Neumann, Carl Friedrich
leipsic london chinese
NEUMANN, CARL FRIEDRICH (1798-1870), the well-known Orientalist, was born of Jewish parents at Reichmansdorf near Bamberg, on the 22d December 1798. He began life in a merchant's office at Frankfort, but finding commerce unsuited to his taste he resigned his desk, and in 1816 entered as a student at the university of Heidelberg. From thence he went to Munich, where, under the influence of the liberal opinions which were fast gaining possession of his mind, he deserted his hereditary faith for the Lutheran communion. Once more he sought another alma mater, and finally completed his studies at Gottingen. In 1822 he was appointed to a professorship in a gymnasium at Spires, but the same freedom of thought which had led him to leave the religion of his fathers brought him into conflict with the authorities of that institution, who, believing the religious tendency of his historical teaching to be heterodox, dismissed him from his office. About this time he appears to have entered on the serious study of Armenian, and in 1827 we find him at Venice devoting himself to that language under the guidance of the monks of the monastery of San Lazaro. In the following year he visited Paris for the purpose of pursuing a more general study of the Oriental languages, among which Chinese had for him a special attraction. It was not, however, until he reached London in 1829 that he first contemplated visiting China, a project which in 1830 he carried into execution. While in that country he gathered together a library of 10,000 volumes, consisting of works in all departments of literature, and he also purchased a collection of works in 2400 volumes for the royal library at Berlin. On his return to Europe in 1831 he presented the 10,000 volumes to the royal library at Munich, and was most appropriately installed by the Government as curator of his gift, as well as professor of Chinese at the university. His lectures at this period of his career were no less conspicuous for the deep and wide knowledge they displayed of the languages and history of the East than for the zeal for social progress which was apparent in them. During the disturbed years which preceded the revolutionary period of 1848 the natural tendency of his mind placed him in the fore front among the "friends of the people," and when the outbreak came he was elected a member of the Bavarian Provisional Parliament. The prominent position thus accorded to him cost him his professorship when four years afterwards the royalists found themselves sufficiently powerful to make such reprisals. He, however, still remained at Munich pursuing his favourite studies until 1864, when he removed to Berlin, where he died on the 17th March 1870.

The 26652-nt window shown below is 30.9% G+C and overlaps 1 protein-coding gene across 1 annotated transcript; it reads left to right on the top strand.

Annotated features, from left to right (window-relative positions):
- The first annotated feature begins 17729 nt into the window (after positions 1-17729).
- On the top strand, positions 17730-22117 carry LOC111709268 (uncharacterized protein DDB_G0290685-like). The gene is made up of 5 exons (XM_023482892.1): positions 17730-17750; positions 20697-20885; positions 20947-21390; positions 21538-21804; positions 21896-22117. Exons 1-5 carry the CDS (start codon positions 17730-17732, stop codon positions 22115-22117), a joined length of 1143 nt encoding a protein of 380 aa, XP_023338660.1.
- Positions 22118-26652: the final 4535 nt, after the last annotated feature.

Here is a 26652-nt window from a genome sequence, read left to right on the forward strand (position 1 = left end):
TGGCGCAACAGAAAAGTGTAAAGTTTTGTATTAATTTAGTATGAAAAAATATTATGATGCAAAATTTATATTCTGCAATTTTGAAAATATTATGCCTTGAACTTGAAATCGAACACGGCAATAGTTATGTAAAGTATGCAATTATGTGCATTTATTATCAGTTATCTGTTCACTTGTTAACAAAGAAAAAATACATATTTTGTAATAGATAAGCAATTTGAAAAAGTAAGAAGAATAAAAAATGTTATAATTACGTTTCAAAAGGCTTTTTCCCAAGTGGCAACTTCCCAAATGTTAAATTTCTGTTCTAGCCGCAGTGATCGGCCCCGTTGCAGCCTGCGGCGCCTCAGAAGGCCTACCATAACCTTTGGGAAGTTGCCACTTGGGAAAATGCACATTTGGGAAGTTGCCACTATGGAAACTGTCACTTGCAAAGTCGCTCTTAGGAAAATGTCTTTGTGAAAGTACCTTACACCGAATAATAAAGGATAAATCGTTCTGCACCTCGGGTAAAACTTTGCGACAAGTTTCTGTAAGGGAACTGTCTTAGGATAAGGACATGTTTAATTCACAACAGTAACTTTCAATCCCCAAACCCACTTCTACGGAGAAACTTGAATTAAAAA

Among the best known works of this indefatigable student are his Pilgerfahrten buddhistischer Priester aus China mut Indien, Leipsic, 1883 ; Henwire sur in vie et les ouvrages de David, philosophe armenien die einguieme sieele de noire ere, Paris, 1829 ; Geschichte des Englisch-Chinesischen Krieges, Leipsic, 1846 ; Supplement to Bfirck's Marco Polo, Leipsic, 1846 ; Geschichte des Englischen Belches in Asien, 2 vols., Leipsic, 1857 ; Ostasiatische Gesehichie eons ersten Chinesischen Krieg his x. den Vertragen in Peking, 1840-60, Leipsic, 1861 ; translations from Armenian of the History of Vartan by Eliseeus (London, 1830), and of Vahram's Chronicle of the Armenian Kingdom in Cilicia (London, 1831); from the Chinese of the Catechism of the Shamans (London, 1831), and of the History of the Pirates who infested the Chinese Seas from 1807 to 1810 (London, 1831) ; and from the Italian of the Versuch einer Geschichte der armenisch-cn Literatur (Leipsic, 1833). Besides these works he published Lehrsaal des Mittelreiehes, 1836 ; his Asiatische Studien, 1837 ; Die VSiker des stidlichen Busslands in ihrer geschichtliehen Entwickelung, 1847, for the last of which papers he gained a prize from the French Institute.